Wait until this gets picked up in a childfree by choice forum
Saturday afternoon I shuffled down the short walkway with my overloaded camera bag and purse to get on a small plane that would take me from Toronto to a connecting flight in Minneapolis. I’m sure I’ve written about this here before, but one of my favorite memories of the six months I took reservations for Delta Airlines was the phone call from the man who was very wary of small planes.
“Tell me…” he said because he knew the distance between his home and his destination was relatively short. “Are y’all gonna put me on one of those computer planes?”
“On a what, sir?” I asked not yet grasping his confusion.
“A computer plane. I ain’t about to buy no ticket to put my ass on one of them computer planes.”
“A computer plane?”
“YES. A computer plane. Them computer planes be crashing all up in a backyard. Tell me it ain’t no computer plane.”
Then it clicked. Commuter. I didn’t have the heart to correct him, so I delicately answered that the only flight we had between those two cities was on a “small aircraft.” To sum up his response, he didn’t buy no ticket to put his ass on that plane.
My other favorite phone call: “Can I sit in the cargo bay with my cat?”
My flight to Minneapolis was on one such computer plane. Very small. Limited space. I booked my ticket early enough in advance that I was able to pick a seat very close to the front of the aircraft, but not the very front because I like to have all my stuff underneath the seat in front of me. And, as you know, when you’re sitting in the front row you HAVE to stow everything overhead. There is no seat in front of you. I always feel sorry for those front row sitters having to get up in the middle of the flight to get what they need from the overhead compartment especially when what they need is a heavily dog-eared paperback copy of Fifty Shades of Grey.
When I ambled onto the plane, however, someone was sitting in my seat. And before I could point this out to him the flight attendant pulled me aside and explained that this elderly gentleman and his wife had been unable to book seats next to each other, and would I be willing to trade seats with him. She pointed at the front row. I surveyed all my stuff, determined that if I shoved it hard enough it would all fit into the tiny compartment overhead, and agreed to this plan. Because, I don’t know, that couple could very likely be someone’s parents, someone’s grandparents. I’d want my dad to be able to sit next to the person he loves on an airplane. I know. Gross, huh? You think I’m gross. Wait until I offer you a sip of the smoothie I’m making out of Marlo’s placenta that I saved and stored in the freezer.
So I traded seats, and I was happy to do so. But I guess this threw the seating chart into some sort of blender because the flight attendant had to negotiate with four other passengers about moving seats. It was complicated, but everyone seemed to be amiable about it and moved their belongings without much fuss. That was until one very frustrated man was given the choice between a seat in the front row or a seat next to a woman sitting directly behind me. She had a child in her lap.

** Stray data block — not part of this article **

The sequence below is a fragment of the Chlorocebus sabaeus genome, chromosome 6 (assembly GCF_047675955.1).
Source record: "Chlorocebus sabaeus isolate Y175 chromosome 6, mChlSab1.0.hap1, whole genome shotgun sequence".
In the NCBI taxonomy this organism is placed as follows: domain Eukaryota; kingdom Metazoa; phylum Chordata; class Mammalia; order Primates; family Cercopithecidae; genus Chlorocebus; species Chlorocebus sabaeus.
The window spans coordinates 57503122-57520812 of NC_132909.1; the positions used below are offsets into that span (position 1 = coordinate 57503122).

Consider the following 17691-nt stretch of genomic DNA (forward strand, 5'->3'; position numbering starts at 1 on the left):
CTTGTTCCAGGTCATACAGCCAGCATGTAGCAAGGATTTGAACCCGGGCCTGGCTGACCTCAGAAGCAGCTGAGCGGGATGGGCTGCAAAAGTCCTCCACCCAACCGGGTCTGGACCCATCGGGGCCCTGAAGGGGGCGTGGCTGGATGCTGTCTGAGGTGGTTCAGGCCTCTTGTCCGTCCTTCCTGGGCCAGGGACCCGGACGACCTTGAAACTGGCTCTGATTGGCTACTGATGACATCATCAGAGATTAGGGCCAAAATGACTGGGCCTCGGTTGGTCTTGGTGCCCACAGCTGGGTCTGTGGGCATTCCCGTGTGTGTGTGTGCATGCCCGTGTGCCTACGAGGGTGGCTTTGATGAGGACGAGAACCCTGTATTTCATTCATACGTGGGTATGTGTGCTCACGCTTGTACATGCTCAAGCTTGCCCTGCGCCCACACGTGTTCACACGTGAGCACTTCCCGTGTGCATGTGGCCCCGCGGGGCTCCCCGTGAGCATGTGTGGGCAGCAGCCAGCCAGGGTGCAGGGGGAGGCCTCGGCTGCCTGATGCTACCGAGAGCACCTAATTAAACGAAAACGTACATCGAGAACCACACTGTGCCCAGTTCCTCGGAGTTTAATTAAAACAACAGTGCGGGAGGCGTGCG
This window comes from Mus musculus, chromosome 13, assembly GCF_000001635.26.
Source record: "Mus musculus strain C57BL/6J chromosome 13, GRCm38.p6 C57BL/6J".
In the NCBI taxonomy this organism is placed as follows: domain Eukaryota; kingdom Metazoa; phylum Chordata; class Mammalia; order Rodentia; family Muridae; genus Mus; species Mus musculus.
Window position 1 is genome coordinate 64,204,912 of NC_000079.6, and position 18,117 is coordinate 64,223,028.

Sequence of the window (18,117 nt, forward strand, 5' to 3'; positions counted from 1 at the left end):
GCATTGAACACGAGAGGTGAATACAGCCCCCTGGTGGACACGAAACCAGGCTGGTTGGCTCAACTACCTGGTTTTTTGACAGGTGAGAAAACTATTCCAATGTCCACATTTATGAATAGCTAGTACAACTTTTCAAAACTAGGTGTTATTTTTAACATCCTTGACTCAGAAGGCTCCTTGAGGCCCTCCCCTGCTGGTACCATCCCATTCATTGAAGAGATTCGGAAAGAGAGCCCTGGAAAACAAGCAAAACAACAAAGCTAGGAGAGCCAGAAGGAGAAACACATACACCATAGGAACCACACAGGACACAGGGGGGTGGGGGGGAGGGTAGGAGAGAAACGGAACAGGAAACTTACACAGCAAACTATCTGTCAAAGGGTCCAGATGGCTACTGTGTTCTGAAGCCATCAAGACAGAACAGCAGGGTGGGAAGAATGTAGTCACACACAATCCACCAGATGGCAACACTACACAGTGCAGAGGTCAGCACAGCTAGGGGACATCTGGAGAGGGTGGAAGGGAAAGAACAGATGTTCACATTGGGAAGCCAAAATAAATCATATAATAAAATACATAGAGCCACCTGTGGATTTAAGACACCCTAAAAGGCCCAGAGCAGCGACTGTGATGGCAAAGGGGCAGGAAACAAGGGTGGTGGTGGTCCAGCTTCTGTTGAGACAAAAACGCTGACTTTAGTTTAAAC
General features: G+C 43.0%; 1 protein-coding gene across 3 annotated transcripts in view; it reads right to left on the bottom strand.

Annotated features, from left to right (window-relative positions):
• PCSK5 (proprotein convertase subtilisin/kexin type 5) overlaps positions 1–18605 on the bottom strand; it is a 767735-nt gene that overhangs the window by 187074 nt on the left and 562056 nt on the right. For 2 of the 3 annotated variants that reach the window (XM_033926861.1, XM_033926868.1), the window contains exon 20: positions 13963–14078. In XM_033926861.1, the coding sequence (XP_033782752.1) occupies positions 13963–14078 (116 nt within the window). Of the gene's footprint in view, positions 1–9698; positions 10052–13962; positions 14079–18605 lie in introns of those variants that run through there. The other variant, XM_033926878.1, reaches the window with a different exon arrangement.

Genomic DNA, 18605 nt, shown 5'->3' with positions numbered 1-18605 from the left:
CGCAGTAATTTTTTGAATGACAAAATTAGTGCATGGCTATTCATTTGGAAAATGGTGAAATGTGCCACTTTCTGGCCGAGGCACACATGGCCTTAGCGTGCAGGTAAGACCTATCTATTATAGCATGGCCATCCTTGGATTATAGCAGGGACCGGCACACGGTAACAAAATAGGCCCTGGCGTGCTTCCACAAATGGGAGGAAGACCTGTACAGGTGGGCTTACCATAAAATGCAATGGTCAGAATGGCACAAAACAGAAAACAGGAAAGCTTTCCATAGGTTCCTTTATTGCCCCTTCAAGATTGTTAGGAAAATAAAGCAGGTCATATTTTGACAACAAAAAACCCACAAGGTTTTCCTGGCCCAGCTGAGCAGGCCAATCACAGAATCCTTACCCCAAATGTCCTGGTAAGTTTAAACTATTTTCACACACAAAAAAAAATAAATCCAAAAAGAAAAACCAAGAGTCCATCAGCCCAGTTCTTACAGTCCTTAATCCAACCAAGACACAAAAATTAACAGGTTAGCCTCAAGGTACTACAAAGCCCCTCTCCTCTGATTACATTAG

“I need my stuff!” he yelled. “And I most certainly won’t sit next to a BABY.” He yelled this with his arm extended, his finger pointing at the child. Every person who was on board the plane could hear him.
The flight attendant tried to calm him down. “Well, you see—”
“I will NOT sit next to a BABY on an AIRPLANE,” he interrupted, his voice booming through the whole cabin.
Someone a few rows back sensed the escalating conflict and offered up her seat, and he gobbled up the offer like dessert at a buffet. It all happened so fast that it took me a few minutes to process it. I finally stood up under the compartment over my head, turned around and peered over my headrest.
“Hey,” I said to her. “If you need anything, let me know. I know how hard it is to travel with kids, so if you need a break, I’m right here.” She bit her lip to hold back a sob and thanked me.
Something about traveling on planes with kids totally changed me, and now whenever I’m traveling and I see a baby my first thought isn’t, “OH GOD, NO.” It’s, “YAY! IT ISN’T MINE!”
And I didn’t say that to her to be some sort of hero or to prove a point. I said it to her because if that had been me sitting there with an infant Marlo on my lap and someone had made that big of a deal about it, had tried to humiliate me like that, I would hope someone would offer me the same kindness. Because no one traveling with an infant gets onto a plane and thinks, “WHEEEE! I can’t wait to torture everyone around me when my baby’s ears explode during takeoff!”
HERE. HERE IS WHERE I PROVE A POINT: as far as I know, there does not exist an airline that prohibits children or infants. This means that when you purchase an airline ticket, to go anywhere, you risk being put in the company of those dreadful, awful, there-to-make-your-life-miserable human beings. This is just a fact of airline travel. Just one of many facts of airline travel. Children may be on your flight. Sick people may be on your flight. People who do not regularly bathe may be on your flight. EVEN TALKATIVE REPUBLICANS ARE ALLOWED TO FLY.
If you want to argue about whether people SHOULD travel with kids on airplanes, well then. No. Don’t even. Save your breath for the giant bubble that you need to blow up and live inside.
For those of you who are like, yeah, it’s a risk, but that doesn’t make it suck any less to have to listen to a screaming baby for two hours in the confined quarters of a plane: invest in some quality noise-cancelling headphones. And then sit back and read a book and be happy that you’re not spending the entire flight shoving Cheerios into someone else’s mouth thinking PLEASE DON’T SCREAM PLEASE DON’T SCREAM PLEASE DON’T SCREAM.